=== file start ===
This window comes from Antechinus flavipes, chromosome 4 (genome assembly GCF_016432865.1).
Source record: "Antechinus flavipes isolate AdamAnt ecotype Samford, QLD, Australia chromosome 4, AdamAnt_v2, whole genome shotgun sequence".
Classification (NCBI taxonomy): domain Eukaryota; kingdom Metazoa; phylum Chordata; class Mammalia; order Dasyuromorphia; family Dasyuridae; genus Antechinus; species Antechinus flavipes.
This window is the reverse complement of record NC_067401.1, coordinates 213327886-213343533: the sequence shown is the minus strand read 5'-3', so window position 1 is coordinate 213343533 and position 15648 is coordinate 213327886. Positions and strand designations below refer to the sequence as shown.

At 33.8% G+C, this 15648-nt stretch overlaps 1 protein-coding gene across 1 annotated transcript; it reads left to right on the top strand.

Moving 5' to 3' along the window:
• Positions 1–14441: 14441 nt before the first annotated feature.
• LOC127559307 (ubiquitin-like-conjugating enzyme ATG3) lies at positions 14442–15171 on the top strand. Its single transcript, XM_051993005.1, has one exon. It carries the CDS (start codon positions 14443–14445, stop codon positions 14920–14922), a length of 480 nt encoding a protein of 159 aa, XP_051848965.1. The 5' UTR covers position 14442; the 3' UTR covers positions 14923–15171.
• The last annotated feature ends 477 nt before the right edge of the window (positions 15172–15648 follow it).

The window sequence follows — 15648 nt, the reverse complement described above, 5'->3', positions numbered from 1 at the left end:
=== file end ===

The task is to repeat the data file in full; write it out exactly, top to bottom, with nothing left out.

This window comes from Antechinus flavipes, chromosome 4 (genome assembly GCF_016432865.1).
Source record: "Antechinus flavipes isolate AdamAnt ecotype Samford, QLD, Australia chromosome 4, AdamAnt_v2, whole genome shotgun sequence".
Classification (NCBI taxonomy): domain Eukaryota; kingdom Metazoa; phylum Chordata; class Mammalia; order Dasyuromorphia; family Dasyuridae; genus Antechinus; species Antechinus flavipes.
This window is the reverse complement of record NC_067401.1, coordinates 213327886-213343533: the sequence shown is the minus strand read 5'-3', so window position 1 is coordinate 213343533 and position 15648 is coordinate 213327886. Positions and strand designations below refer to the sequence as shown.

At 33.8% G+C, this 15648-nt stretch overlaps 1 protein-coding gene across 1 annotated transcript; it reads left to right on the top strand.

Moving 5' to 3' along the window:
• Positions 1–14441: 14441 nt before the first annotated feature.
• LOC127559307 (ubiquitin-like-conjugating enzyme ATG3) lies at positions 14442–15171 on the top strand. Its single transcript, XM_051993005.1, has one exon. It carries the CDS (start codon positions 14443–14445, stop codon positions 14920–14922), a length of 480 nt encoding a protein of 159 aa, XP_051848965.1. The 5' UTR covers position 14442; the 3' UTR covers positions 14923–15171.
• The last annotated feature ends 477 nt before the right edge of the window (positions 15172–15648 follow it).

The window sequence follows — 15648 nt, the reverse complement described above, 5'->3', positions numbered from 1 at the left end: